PubMed Abstract | CrossRef Full Text | Google Scholar

Hu, Y., Yang, X., Li, J., Lv, N., Liu, F., Wu, J., et al. (2016). The bacterial mobile resistome transfer network connecting the animal and human microbiomes. Appl. Environ. Microbiol. 82, 6672–6681. doi: 10.1128/AEM.01802-16

PubMed Abstract | CrossRef Full Text | Google Scholar

Ishii, S. I., Suzuki, S., Norden-Krichmar, T. M., Tenney, A., Chain, P. S. G., Scholz, M. B., et al. (2013). A novel metatranscriptomic approach to identify gene expression dynamics during extracellular electron transfer. Nat. Commun. 4:1601. doi: 10.1038/ncomms2615

PubMed Abstract | CrossRef Full Text | Google Scholar

Jia, S., Shi, P., Hu, Q., Li, B., Zhang, T., and Zhang, X.-X. (2015). Bacterial community shift drives antibiotic resistance promotion during drinking water chlorination. Environ. Sci. Technol. 49, 12271–12279. doi: 10.1021/acs.est.5b03521

PubMed Abstract | CrossRef Full Text | Google Scholar

Jia, S., Wu, J., Ye, L., Zhao, F., Li, T., and Zhang, X.-X. (2019). Metagenomic assembly provides a deep insight into the antibiotic resistome alteration induced by drinking water chlorination and its correlations with bacterial host changes. J. Haz. Mater. 379:120841. doi: 10.1016/j.jhazmat.2019.120841

PubMed Abstract | CrossRef Full Text | Google Scholar

Jiang, H., Zhou, R., Zhang, M., Cheng, Z., Li, J., Zhang, G., et al. (2018). Exploring the differences of antibiotic resistance genes profiles between river surface water and sediments using metagenomic approach. Ecotoxicol. Environ. Saf. 161, 64–69. doi: 10.1016/j.ecoenv.2018.05.044

PubMed Abstract | CrossRef Full Text | Google Scholar

Ju, F., Li, B., Ma, L., Wang, Y., Huang, D., and Zhang, T. (2016). Antibiotic resistance genes and human bacterial pathogens: co-occurrence, removal, and enrichment in municipal sewage sludge digesters. Water Res. 91, 1–10. doi: 10.1016/j.watres.2015.11.071

PubMed Abstract | CrossRef Full Text | Google Scholar

Katoh, K., and Standley, D. M. (2013). MAFFT multiple sequence alignment software version 7: improvements in performance and usability. Mol. Biol. Evol. 30, 772–780. doi: 10.1093/molbev/mst010

PubMed Abstract | CrossRef Full Text | Google Scholar

Khan, S., Beattie, T. K., and Knapp, C. W. (2016). Relationship between antibiotic- and disinfectant-resistance profiles in bacteria harvested from tap water. Chemosphere 152, 132–141. doi: 10.1016/j.chemosphere.2016.02.086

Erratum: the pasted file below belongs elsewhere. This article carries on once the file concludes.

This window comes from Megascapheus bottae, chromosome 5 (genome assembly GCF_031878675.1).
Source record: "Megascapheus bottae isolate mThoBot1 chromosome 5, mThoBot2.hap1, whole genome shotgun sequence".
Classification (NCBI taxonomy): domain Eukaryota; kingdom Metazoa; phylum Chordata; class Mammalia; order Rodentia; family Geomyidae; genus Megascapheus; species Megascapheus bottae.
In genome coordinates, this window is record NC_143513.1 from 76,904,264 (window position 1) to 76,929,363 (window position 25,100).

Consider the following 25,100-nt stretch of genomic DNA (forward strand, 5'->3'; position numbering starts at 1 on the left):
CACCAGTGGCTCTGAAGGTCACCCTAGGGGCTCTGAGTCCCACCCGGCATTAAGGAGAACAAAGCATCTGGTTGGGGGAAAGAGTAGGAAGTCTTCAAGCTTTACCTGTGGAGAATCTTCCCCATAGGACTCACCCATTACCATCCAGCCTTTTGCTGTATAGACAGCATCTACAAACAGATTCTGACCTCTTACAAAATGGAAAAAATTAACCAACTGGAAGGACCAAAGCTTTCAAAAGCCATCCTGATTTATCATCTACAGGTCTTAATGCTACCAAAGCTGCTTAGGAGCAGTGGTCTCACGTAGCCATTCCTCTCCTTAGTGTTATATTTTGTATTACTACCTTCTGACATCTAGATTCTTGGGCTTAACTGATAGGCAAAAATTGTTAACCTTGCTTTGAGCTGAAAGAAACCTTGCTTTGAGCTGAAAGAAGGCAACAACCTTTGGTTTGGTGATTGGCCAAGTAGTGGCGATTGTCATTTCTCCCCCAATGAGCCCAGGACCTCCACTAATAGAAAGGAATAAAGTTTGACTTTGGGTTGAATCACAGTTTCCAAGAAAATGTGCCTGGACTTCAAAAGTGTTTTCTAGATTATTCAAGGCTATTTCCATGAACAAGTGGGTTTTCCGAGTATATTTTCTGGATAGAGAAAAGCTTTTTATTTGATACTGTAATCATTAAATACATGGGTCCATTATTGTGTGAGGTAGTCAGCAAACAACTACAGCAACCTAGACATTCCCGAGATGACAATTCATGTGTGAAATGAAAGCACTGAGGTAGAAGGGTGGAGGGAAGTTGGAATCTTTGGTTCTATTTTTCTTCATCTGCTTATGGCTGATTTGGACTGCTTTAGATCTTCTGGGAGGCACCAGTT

PubMed Abstract | CrossRef Full Text | Google Scholar

Kumar, M., Ram, B., Honda, R., Poopipattana, C., Vu Duc, C., Chaminda, T., et al. (2019). Concurrence of antibiotic resistant bacteria (ARB), viruses, pharmaceuticals and personal care products (PPCPs) in ambient waters of Guwahati, India: Urban vulnerability and resilience perspective. Sci. Total Environ. 693:133640. doi: 10.1016/j.scitotenv.2019.133640

PubMed Abstract | CrossRef Full Text | Google Scholar

Labella, A., Molero, R., Leiva-Rebollo, R., Perez-Recuerda, R., and Borrego, J. J. (2021). Identification, resistance to antibiotics and biofilm formation of bacterial strains isolated from a reverse osmosis system of a drinking water treatment plant. Sci. Total Environ. 774:145718. doi: 10.1016/j.scitotenv.2021.145718

CrossRef Full Text | Google Scholar

Li, B., Ju, F., Cai, L., and Zhang, T. (2015). Profile and fate of bacterial pathogens in sewage treatment plants revealed by high-throughput metagenomic approach. Environ. Sci. Technol. 49, 10492–10502. doi: 10.1021/acs.est.5b02345

PubMed Abstract | CrossRef Full Text | Google Scholar

Li, W. Y., Tan, Q. W., Zhou, W., Chen, J. P., Li, Y., Wang, F., et al. (2020). Impact of substrate material and chlorine/chloramine on the composition and function of a young biofilm microbial community as revealed by high-throughput 16S rRNA sequencing. Chemosphere 242:10. doi: 10.1016/j.chemosphere.2019.125310

PubMed Abstract | CrossRef Full Text | Google Scholar

Lin, H., Ye, C., Chen, S., Zhang, S., and Yu, X. (2017). Viable but non-culturable E. coli induced by low level chlorination have higher persistence to antibiotics than their culturable counterparts. Environ. Pollut. 230, 242–249. doi: 10.1016/j.envpol.2017.06.047

PubMed Abstract | CrossRef Full Text | Google Scholar

Liu, S.-S., Qu, H.-M., Yang, D., Hu, H., Liu, W.-L., Qiu, Z.-G., et al. (2018). Chlorine disinfection increases both intracellular and extracellular antibiotic resistance genes in a full-scale wastewater treatment plant. Water Res. 136, 131–136. doi: 10.1016/j.watres.2018.02.036

PubMed Abstract | CrossRef Full Text | Google Scholar